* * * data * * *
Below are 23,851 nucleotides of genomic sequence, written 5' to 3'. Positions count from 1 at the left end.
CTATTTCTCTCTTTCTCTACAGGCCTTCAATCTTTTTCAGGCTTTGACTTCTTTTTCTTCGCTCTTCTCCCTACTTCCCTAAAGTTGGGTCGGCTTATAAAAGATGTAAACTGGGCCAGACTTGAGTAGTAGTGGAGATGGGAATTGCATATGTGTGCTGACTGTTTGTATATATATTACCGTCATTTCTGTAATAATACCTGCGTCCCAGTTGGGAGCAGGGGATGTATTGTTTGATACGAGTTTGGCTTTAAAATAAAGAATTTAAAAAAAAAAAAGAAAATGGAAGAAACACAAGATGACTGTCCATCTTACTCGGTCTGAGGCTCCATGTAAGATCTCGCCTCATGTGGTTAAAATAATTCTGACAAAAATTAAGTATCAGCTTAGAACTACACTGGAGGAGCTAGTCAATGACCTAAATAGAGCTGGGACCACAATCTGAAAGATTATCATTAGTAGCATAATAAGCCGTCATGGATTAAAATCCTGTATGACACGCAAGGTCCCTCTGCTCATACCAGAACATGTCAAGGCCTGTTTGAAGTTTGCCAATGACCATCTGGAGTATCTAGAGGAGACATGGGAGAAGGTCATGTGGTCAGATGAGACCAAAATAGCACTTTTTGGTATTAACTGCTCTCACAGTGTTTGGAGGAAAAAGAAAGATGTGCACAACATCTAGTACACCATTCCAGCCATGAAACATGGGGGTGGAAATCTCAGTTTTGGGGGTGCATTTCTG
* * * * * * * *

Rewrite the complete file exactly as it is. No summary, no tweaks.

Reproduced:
Below are 23,851 nucleotides of genomic sequence, written 5' to 3'. Positions count from 1 at the left end.
CTATTTCTCTCTTTCTCTACAGGCCTTCAATCTTTTTCAGGCTTTGACTTCTTTTTCTTCGCTCTTCTCCCTACTTCCCTAAAGTTGGGTCGGCTTATAAAAGATGTAAACTGGGCCAGACTTGAGTAGTAGTGGAGATGGGAATTGCATATGTGTGCTGACTGTTTGTATATATATTACCGTCATTTCTGTAATAATACCTGCGTCCCAGTTGGGAGCAGGGGATGTATTGTTTGATACGAGTTTGGCTTTAAAATAAAGAATTTAAAAAAAAAAAAGAAAATGGAAGAAACACAAGATGACTGTCCATCTTACTCGGTCTGAGGCTCCATGTAAGATCTCGCCTCATGTGGTTAAAATAATTCTGACAAAAATTAAGTATCAGCTTAGAACTACACTGGAGGAGCTAGTCAATGACCTAAATAGAGCTGGGACCACAATCTGAAAGATTATCATTAGTAGCATAATAAGCCGTCATGGATTAAAATCCTGTATGACACGCAAGGTCCCTCTGCTCATACCAGAACATGTCAAGGCCTGTTTGAAGTTTGCCAATGACCATCTGGAGTATCTAGAGGAGACATGGGAGAAGGTCATGTGGTCAGATGAGACCAAAATAGCACTTTTTGGTATTAACTGCTCTCACAGTGTTTGGAGGAAAAAGAAAGATGTGCACAACATCTAGTACACCATTCCAGCCATGAAACATGGGGGTGGAAATCTCAGTTTTGGGGGTGCATTTCTG